Still referring to FIG. 3, alternate embodiments of the airborne radio 44 are contemplated. For example, alternate embodiments described above in conjunction with FIG. 2 may be applicable to the airborne radio 44 of FIG. 3. Furthermore, instead of each receiver circuit 60 having its own computing circuitry 72, the airborne radio 44 can have computing circuitry that is common to all of the receiver circuits. Moreover, instead of including a respective receive antenna 62 for each receiver circuit 60, the airborne radio 44 may include one receive antenna that is shared by all of the receiver circuits, or multiple receive antennas each shared by respective groups of the receiver circuits. In addition, instead of including the transmit antenna 66, the transmitter 64 can be configured to transmit signals via one of the receive antennas 62. For example, the airborne radio 44 may include only a single antenna that acts as a receive antenna for all of the receiver circuits 60 and that acts as a transmit antenna for the transmitter 64. Furthermore, instead of requesting reassignment of the ACTIVE CHANNEL 22 to the STANDBY CHANNEL only if the quality of the ACTIVE CHANNEL is below the quality threshold, the main receiver circuit 60 2 may request reassignment of the ACTIVE CHANNEL to the STANDBY CHANNEL if the quality of the STANDBY CHANNEL is better than the quality of the ACTIVE CHANNEL. Furthermore, instead of requesting reassignment of the STANDBY CHANNEL to an AUXILIARY CHANNEL only if the quality of the STANDBY CHANNEL is below the quality threshold, the main receiver circuit 60 2 may request reassignment of the STANDBY CHANNEL to an AUXILIARY CHANNEL if the quality of the AUXILIARY CHANNEL is better than the quality of the STANDBY CHANNEL. Moreover, the quality threshold for one channel may be different than the quality threshold for another channel. In addition, if the airborne radio 44 includes only two receiver circuits 60 1 and 60 2, then the main receiver circuit 60 2 is configured to perform all of the functions attributed to the receiver circuits 60 2 and 60 n=3 in the above example. And, in addition to determining, monitoring, and tracking the quality of a respective channel, each of the receiver circuits 60 can be configured to monitor and to determine the availability of one or more respective channels other than the active and standby channels. For example, the each receiver circuit 60 can be configured to detect whether a respective other channel is being used for communications between a PIC radio or GRS and another unmanned aircraft.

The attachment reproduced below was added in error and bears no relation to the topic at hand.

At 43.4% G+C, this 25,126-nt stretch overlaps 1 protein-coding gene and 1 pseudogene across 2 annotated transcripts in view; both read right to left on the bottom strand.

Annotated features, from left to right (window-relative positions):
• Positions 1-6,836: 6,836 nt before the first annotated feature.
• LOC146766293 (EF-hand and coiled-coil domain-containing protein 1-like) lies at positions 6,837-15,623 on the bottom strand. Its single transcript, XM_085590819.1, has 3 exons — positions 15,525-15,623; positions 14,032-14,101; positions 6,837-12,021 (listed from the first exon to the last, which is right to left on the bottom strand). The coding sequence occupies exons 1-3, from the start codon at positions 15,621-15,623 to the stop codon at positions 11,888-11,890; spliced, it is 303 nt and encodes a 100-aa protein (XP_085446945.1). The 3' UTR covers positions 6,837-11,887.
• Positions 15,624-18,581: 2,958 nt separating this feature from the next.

FIG. 4 is a diagram of the airborne radio 44 of FIG. 2, according to another embodiment. Unlike the airborne radio 44 of FIG. 3, the airborne radio 44 of FIG. 4 includes a single, wideband receiver circuit 80, which is configured to determine the respective quality of each of the channels within the sub band that the assignment server 20 (FIG. 2) assigns to the airborne radio.